Couple quick announcements before diving in: The Technology Issue is officially out the door! The last batch went out on 11/12. So if you haven’t received yours by the end of next week, drop us a line at info@mbird.com. Two new episodes of The Mockingcast are up too, one covering the post below and another dealing exclusively with the new issue of the magazine.

1. While the most exciting thing I’ve read this week, far and away, is THIS, the best thing has to be Mbird fave & friend Francis Spufford’s new article on “Spiritual Literature for Atheists” that appears in the current print edition of First Things. In it, he takes up a pair of recent books by renowned atheists, Sam Harris’ Waking Up and Barbara Ehrenreich’s Living With a Wild God, both of which find the committed non-believers copping to spiritual experiences and grappling with their implications (or apparent lack thereof). While Spufford’s description of Harris’ work is amusing to say the least, it’s Ehrenreich that incites the stronger response. (Referring to both the risk and artistry involved, Francis tells us that “Ehrenreich wrestles with an angel. Harris puts together some instructions for a ready-to-assemble couch.”). The conclusions, though, are what struck me most, where he identifies the core failure evinced in both books, a failure he himself went a long way toward addressing in Unapologetic. But still:

If someone as open as [Barbara Ehrenreich], with such a strong working sense of the tragic possibilities of existence, recognizes nothing in the descriptions of faith she has encountered, then we are not describing it rightly. If the “rage of joy” she has felt seems to have nothing to do with goodness, then we have been misrepresenting virtue. If what we have managed to extend in her direction seems to be only an offer of authoritarian parenthood, or a resistible politics, then we have made a mistake of our own about the place we allow for the wildness of God. Those of us who have a positive theology, populated with the items of the catechism, often treat negative theology—the term for what we don’t and can’t know about God—as an optional afterthought. But on the strength of this book, negative theology should be getting a much louder say in the public presentation of faith…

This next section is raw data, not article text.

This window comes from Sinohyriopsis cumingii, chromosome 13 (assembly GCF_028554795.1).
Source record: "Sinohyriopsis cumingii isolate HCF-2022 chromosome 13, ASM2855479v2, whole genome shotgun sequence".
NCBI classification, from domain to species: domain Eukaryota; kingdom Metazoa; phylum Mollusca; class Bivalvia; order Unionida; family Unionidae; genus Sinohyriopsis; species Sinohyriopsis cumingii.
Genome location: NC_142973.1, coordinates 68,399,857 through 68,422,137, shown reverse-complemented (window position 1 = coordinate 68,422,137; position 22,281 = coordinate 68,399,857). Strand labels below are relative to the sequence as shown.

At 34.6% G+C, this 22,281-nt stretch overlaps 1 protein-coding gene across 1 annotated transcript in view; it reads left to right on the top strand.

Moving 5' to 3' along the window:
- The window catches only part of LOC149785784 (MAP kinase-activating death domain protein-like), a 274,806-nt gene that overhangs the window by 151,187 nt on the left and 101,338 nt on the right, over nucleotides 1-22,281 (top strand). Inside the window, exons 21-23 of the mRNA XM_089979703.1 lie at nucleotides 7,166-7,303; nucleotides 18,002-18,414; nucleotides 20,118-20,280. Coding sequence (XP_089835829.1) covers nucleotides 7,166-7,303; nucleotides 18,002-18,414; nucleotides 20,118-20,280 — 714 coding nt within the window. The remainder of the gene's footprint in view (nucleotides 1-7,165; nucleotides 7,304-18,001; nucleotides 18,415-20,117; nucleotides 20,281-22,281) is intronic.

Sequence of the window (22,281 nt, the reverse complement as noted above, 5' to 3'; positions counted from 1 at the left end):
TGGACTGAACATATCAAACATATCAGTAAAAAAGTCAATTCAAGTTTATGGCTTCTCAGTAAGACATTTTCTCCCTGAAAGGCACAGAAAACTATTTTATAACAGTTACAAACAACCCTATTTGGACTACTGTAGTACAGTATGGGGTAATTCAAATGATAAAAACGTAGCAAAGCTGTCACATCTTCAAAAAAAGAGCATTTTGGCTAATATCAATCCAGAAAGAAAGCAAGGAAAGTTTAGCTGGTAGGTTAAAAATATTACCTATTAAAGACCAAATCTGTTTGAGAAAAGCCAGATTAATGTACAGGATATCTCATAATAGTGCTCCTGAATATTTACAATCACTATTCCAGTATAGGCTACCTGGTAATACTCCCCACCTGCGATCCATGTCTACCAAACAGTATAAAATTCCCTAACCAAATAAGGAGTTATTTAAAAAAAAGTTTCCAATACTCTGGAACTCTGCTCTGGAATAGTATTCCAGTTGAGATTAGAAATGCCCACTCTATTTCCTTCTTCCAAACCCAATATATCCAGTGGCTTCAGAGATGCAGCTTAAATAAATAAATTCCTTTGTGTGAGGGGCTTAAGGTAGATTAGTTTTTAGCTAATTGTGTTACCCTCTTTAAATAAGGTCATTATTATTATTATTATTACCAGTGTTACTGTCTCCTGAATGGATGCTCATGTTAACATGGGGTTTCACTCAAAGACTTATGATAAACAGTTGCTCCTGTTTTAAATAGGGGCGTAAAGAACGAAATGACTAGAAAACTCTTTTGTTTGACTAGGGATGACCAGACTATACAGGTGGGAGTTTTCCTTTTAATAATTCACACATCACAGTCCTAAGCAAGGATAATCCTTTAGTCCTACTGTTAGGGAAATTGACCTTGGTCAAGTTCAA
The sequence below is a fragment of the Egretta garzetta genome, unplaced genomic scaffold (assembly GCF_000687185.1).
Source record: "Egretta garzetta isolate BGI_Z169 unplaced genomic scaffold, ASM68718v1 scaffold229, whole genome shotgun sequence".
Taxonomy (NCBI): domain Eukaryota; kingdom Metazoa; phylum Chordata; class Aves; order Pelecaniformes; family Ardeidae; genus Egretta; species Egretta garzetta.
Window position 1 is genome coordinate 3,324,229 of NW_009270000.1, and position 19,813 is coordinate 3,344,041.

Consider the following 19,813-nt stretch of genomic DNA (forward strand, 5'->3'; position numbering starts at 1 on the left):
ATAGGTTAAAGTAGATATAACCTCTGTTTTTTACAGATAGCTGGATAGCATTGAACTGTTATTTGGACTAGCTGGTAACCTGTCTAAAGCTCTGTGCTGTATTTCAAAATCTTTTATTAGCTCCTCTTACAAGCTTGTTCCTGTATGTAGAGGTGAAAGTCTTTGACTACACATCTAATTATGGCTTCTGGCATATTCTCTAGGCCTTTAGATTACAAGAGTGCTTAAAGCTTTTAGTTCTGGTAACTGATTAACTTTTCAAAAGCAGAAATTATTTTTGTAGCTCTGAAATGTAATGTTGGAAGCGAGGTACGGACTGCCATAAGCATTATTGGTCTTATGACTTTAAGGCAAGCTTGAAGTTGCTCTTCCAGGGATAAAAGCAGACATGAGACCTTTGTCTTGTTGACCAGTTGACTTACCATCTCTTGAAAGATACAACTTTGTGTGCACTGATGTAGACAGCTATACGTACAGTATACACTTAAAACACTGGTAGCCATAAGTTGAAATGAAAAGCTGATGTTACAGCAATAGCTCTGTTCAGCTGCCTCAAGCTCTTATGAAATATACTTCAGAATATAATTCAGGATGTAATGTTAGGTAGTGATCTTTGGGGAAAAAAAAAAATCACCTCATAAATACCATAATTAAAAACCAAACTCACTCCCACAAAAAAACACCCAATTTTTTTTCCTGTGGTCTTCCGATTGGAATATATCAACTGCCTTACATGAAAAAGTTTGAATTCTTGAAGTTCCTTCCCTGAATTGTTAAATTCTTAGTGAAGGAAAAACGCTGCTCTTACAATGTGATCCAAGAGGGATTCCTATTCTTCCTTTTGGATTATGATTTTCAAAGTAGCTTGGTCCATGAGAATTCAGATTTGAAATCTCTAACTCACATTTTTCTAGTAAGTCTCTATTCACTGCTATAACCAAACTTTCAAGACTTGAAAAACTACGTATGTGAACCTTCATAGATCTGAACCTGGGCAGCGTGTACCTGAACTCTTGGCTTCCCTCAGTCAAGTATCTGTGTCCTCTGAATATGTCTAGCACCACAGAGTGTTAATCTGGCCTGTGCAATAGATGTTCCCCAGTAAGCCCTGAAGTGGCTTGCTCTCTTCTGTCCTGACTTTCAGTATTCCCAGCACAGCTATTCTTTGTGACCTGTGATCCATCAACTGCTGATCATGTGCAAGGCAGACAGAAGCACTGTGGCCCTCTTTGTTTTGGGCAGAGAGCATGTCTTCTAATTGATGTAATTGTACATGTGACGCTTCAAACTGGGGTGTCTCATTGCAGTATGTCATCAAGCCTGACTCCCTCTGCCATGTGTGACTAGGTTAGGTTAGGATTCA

61W-JBsllaL._SX326_BO1,204,203,200_If God is universal (if God is God), then he is the God of liberals and radicals as much as of conservatives. Christianity is not just a religion for those temperamentally inclined to be reassured by firm systems, rigorous rules. It is also for the wild at heart. God himself is both rule-maker and rule-breaker. He is therefore the ground on which human rule-makers and rule-breakers ought to be able to meet…

Anyone who has had anything resembling Ehrenreich’s experience, and such an experience is surprisingly common, will tell you that the presence they met did not so much contradict their religious expectations as stand in a kind of orthogonal relationship to them, so much more than and other than expectation that expectation seemed almost beside the point. Wild justice—justice unmediated and unfiltered—is different from the thing we painstakingly try to make in courtrooms. Wild charity—love unmixed and uncompromised—is fearfully unlike the adulterated product we are used to. It is a terrible thing to fall into the hands of the living God. To call the presence you meet “amoral” [as Ehrenreich does] is at least to acknowledge its difference—to allow awe, bafflement, and uncertainty their honest place.